From the early days until now, OCM has been perceived as a nebulous process. However, the discipline has grown exponentially from being known as the “soft stuff” to a tactical mechanism to achieve project implementation success and business results. Yet today, there are still challenges with OCM being widely accepted and embraced as a necessary practice for a vast amount of IT projects. Oddly enough, the challenges I have personally experienced have not been related to OCM execution. I have had great success with clients seeing the value of OCM engagement throughout a project’s life cycle. They often wonder how they have gone for so long without an effective way for dealing with the human side of technology implementations.
So, in my opinion, the biggest challenge OCM practitioners face today is executives not putting OCM in the budget process when projects are being considered. What I have seen recently is key decision makers who purchase the bare minimum of OCM services with a hope and a wish that their internal resources will be capable of executing OCM plans when the consultant is gone.
There are two aspects of this challenge I would like to focus on. One is getting these key decision makers to really invest in what has been proven to make IT projects more successful. Second is getting sales teams to truly articulate the value of OCM during the pre-sales process. OCM cannot be positioned as a nice-to-have or an add-on. I liken the experience to purchasing a car. You go to the dealership, find the car of your dreams, begin negotiations with the salesman, and reach an agreement on the deal. Then, you get to the finance department, and we all know what happens back there: add-on after add-on until the cost you thought you agreed to is now way beyond what you intended to spend. So now you decide to forgo those add-ons, or you purchase the bare minimum to feel like you are still getting a good deal. What I am saying is that OCM can’t and shouldn’t be a back-office add-on that isn’t a part of the original deal. It needs to be positioned as an essential part of the deal that makes the car perform the way it is designed to, and without it you won’t get the full extent of what you paid for.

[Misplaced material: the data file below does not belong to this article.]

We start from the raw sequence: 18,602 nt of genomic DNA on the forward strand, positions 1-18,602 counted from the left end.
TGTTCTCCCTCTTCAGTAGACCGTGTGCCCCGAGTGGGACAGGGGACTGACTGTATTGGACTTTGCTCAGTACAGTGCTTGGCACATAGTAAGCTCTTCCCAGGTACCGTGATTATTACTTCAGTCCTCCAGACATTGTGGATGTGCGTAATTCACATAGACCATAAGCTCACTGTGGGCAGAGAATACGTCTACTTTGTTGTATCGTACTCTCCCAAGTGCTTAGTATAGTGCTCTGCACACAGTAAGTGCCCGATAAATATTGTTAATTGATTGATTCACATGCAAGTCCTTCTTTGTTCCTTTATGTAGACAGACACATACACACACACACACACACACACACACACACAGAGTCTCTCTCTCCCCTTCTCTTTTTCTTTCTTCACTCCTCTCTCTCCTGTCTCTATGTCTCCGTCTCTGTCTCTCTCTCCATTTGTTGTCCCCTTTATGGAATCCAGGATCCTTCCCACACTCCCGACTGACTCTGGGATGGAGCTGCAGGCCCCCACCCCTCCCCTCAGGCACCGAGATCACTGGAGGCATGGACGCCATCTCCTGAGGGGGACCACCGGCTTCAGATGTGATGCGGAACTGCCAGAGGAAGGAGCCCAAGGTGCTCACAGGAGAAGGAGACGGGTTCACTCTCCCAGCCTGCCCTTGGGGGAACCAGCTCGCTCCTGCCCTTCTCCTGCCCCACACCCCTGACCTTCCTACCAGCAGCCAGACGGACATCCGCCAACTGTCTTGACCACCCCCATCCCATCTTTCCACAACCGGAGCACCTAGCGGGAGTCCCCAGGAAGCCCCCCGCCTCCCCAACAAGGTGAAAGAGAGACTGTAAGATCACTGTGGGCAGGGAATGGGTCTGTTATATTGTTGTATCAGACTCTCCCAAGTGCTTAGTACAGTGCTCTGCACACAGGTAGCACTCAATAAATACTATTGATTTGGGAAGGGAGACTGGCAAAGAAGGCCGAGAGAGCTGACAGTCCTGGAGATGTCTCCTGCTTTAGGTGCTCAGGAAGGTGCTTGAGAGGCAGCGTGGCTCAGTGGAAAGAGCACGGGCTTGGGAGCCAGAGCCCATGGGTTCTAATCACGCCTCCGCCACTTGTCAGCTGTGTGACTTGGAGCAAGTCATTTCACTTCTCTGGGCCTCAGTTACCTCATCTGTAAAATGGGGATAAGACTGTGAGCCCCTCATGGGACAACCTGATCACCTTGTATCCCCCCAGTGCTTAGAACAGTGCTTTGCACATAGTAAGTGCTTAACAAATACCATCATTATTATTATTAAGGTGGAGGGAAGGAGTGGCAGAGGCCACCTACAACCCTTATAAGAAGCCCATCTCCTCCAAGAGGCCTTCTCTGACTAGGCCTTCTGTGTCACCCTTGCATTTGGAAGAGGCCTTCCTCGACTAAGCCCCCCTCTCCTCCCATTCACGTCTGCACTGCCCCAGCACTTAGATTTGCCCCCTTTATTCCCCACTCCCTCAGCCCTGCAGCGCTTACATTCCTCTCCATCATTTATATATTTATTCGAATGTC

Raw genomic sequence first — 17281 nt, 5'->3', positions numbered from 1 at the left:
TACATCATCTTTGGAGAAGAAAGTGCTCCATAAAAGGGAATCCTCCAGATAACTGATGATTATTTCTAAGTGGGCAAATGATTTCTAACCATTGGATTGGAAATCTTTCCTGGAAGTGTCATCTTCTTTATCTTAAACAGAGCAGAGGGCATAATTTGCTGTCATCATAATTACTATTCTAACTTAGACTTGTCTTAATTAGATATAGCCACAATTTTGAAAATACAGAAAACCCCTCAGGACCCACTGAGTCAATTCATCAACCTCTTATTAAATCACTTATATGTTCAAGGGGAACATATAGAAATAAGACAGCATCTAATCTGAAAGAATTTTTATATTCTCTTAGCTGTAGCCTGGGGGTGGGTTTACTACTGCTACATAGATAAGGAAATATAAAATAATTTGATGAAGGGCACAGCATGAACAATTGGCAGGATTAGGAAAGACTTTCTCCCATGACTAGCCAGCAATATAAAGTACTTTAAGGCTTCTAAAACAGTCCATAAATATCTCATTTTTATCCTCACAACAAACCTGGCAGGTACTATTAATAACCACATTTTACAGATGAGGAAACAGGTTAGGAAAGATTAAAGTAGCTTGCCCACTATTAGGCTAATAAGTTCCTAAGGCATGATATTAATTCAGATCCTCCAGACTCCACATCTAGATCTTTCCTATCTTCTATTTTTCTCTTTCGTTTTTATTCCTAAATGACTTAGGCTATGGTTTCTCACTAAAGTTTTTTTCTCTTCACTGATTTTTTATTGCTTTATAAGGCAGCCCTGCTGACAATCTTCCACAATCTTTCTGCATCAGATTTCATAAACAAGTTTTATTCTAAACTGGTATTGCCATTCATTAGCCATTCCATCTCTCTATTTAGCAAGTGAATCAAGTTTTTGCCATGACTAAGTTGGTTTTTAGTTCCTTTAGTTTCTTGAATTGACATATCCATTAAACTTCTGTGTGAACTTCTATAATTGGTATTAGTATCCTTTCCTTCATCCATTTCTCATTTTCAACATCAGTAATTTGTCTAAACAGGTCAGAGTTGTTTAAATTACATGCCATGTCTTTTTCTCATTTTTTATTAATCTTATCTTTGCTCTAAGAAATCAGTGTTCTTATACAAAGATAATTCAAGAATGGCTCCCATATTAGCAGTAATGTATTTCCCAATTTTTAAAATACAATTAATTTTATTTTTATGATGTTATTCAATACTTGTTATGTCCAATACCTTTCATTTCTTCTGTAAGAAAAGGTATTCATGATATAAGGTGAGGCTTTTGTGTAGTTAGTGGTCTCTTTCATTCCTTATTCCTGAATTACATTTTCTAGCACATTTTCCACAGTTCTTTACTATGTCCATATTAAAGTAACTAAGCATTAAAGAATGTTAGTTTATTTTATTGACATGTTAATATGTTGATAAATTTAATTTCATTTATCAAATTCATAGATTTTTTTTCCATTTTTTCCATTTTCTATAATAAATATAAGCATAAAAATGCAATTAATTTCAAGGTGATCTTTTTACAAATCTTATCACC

Therefore, two critical mindset shifts need to occur to address this challenge. First, sales teams must position OCM as a necessary component of the project. It must be positioned as the high-tech fuel that makes the car reach optimal performance. Just as important, key decision makers must see the value of OCM and not leave it off the table just to save a few dollars. If you buy a Ferrari, you expect it to perform like a Ferrari. You wouldn’t skimp and put regular unleaded gas in it because you realized just how much the car cost and want to save a buck or two. You want to get the most out of your purchase, and you want that car to perform as designed and expected. So you use the highest-octane fuel you can get at the pump to meet those goals and expectations. That high-octane fuel is OCM. The value is there. It has been proven time and time again through countless studies and surveys. Sellers just need to sell it, and buyers need to buy it. During the deal negotiation, both parties need to agree that it is essential to the IT solution performing at its best, as if it were a high-end sports car ready to hit the road.